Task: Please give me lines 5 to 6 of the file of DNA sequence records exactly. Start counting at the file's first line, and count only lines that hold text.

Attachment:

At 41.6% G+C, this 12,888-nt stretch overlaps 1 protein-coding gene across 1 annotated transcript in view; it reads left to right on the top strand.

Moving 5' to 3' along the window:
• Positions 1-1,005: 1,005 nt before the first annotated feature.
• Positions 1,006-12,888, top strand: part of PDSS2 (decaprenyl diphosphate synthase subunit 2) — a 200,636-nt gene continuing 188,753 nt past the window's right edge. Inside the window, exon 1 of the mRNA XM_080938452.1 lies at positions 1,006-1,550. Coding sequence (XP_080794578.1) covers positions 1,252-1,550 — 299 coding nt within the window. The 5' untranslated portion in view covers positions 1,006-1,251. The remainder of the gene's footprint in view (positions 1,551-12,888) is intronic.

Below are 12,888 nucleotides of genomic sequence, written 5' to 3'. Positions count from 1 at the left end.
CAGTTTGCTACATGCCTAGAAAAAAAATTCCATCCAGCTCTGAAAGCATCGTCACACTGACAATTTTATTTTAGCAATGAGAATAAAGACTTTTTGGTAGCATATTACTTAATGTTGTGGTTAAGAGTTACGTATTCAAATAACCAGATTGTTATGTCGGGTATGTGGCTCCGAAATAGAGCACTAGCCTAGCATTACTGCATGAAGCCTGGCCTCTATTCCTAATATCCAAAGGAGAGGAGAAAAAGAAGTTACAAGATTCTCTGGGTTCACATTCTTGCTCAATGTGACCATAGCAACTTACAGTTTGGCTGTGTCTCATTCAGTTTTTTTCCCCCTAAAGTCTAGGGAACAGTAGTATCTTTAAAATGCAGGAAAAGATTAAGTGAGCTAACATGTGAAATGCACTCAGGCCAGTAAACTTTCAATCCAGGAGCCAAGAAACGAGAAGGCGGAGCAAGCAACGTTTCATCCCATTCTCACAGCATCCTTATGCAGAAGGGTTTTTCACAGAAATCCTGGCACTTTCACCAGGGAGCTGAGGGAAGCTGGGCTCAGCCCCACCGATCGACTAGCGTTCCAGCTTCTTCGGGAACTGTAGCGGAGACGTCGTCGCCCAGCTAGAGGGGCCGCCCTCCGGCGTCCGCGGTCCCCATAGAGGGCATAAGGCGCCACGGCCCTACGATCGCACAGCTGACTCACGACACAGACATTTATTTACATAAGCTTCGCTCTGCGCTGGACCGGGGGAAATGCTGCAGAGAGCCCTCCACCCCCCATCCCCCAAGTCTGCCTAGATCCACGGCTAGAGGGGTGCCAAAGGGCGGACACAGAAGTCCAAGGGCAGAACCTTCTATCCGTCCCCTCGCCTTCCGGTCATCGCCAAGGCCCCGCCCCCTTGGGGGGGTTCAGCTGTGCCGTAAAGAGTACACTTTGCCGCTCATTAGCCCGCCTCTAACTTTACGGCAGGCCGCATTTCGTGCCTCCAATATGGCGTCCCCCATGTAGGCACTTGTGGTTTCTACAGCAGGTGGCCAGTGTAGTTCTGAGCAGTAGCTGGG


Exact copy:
Below are 12,888 nucleotides of genomic sequence, written 5' to 3'. Positions count from 1 at the left end.
CAGTTTGCTACATGCCTAGAAAAAAAATTCCATCCAGCTCTGAAAGCATCGTCACACTGACAATTTTATTTTAGCAATGAGAATAAAGACTTTTTGGTAGCATATTACTTAATGTTGTGGTTAAGAGTTACGTATTCAAATAACCAGATTGTTATGTCGGGTATGTGGCTCCGAAATAGAGCACTAGCCTAGCATTACTGCATGAAGCCTGGCCTCTATTCCTAATATCCAAAGGAGAGGAGAAAAAGAAGTTACAAGATTCTCTGGGTTCACATTCTTGCTCAATGTGACCATAGCAACTTACAGTTTGGCTGTGTCTCATTCAGTTTTTTTCCCCCTAAAGTCTAGGGAACAGTAGTATCTTTAAAATGCAGGAAAAGATTAAGTGAGCTAACATGTGAAATGCACTCAGGCCAGTAAACTTTCAATCCAGGAGCCAAGAAACGAGAAGGCGGAGCAAGCAACGTTTCATCCCATTCTCACAGCATCCTTATGCAGAAGGGTTTTTCACAGAAATCCTGGCACTTTCACCAGGGAGCTGAGGGAAGCTGGGCTCAGCCCCACCGATCGACTAGCGTTCCAGCTTCTTCGGGAACTGTAGCGGAGACGTCGTCGCCCAGCTAGAGGGGCCGCCCTCCGGCGTCCGCGGTCCCCATAGAGGGCATAAGGCGCCACGGCCCTACGATCGCACAGCTGACTCACGACACAGACATTTATTTACATAAGCTTCGCTCTGCGCTGGACCGGGGGAAATGCTGCAGAGAGCCCTCCACCCCCCATCCCCCAAGTCTGCCTAGATCCACGGCTAGAGGGGTGCCAAAGGGCGGACACAGAAGTCCAAGGGCAGAACCTTCTATCCGTCCCCTCGCCTTCCGGTCATCGCCAAGGCCCCGCCCCCTTGGGGGGGTTCAGCTGTGCCGTAAAGAGTACACTTTGCCGCTCATTAGCCCGCCTCTAACTTTACGGCAGGCCGCATTTCGTGCCTCCAATATGGCGTCCCCCATGTAGGCACTTGTGGTTTCTACAGCAGGTGGCCAGTGTAGTTCTGAGCAGTAGCTGGG